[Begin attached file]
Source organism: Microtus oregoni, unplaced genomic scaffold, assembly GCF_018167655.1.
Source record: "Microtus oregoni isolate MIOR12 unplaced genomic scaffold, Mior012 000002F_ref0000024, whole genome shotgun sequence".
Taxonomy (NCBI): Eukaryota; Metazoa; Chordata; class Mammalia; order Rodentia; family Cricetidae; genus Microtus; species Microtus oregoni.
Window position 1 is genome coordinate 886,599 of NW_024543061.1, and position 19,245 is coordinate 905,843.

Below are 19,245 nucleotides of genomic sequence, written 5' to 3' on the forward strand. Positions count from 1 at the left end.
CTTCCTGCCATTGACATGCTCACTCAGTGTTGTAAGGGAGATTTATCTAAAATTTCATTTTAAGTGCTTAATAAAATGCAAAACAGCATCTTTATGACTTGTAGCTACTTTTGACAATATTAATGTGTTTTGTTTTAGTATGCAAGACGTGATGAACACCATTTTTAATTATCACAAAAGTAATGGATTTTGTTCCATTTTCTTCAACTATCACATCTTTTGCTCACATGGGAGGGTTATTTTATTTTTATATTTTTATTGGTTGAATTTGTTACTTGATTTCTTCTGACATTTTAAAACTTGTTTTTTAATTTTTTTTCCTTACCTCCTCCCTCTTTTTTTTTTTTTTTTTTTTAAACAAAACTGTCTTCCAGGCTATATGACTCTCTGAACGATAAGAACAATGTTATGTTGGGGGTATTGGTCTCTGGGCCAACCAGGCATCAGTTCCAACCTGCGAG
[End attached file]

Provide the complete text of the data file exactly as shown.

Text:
Source organism: Microtus oregoni, unplaced genomic scaffold, assembly GCF_018167655.1.
Source record: "Microtus oregoni isolate MIOR12 unplaced genomic scaffold, Mior012 000002F_ref0000024, whole genome shotgun sequence".
Taxonomy (NCBI): Eukaryota; Metazoa; Chordata; class Mammalia; order Rodentia; family Cricetidae; genus Microtus; species Microtus oregoni.
Window position 1 is genome coordinate 886,599 of NW_024543061.1, and position 19,245 is coordinate 905,843.

Below are 19,245 nucleotides of genomic sequence, written 5' to 3' on the forward strand. Positions count from 1 at the left end.
CTTCCTGCCATTGACATGCTCACTCAGTGTTGTAAGGGAGATTTATCTAAAATTTCATTTTAAGTGCTTAATAAAATGCAAAACAGCATCTTTATGACTTGTAGCTACTTTTGACAATATTAATGTGTTTTGTTTTAGTATGCAAGACGTGATGAACACCATTTTTAATTATCACAAAAGTAATGGATTTTGTTCCATTTTCTTCAACTATCACATCTTTTGCTCACATGGGAGGGTTATTTTATTTTTATATTTTTATTGGTTGAATTTGTTACTTGATTTCTTCTGACATTTTAAAACTTGTTTTTTAATTTTTTTTCCTTACCTCCTCCCTCTTTTTTTTTTTTTTTTTTTTAAACAAAACTGTCTTCCAGGCTATATGACTCTCTGAACGATAAGAACAATGTTATGTTGGGGGTATTGGTCTCTGGGCCAACCAGGCATCAGTTCCAACCTGCGAG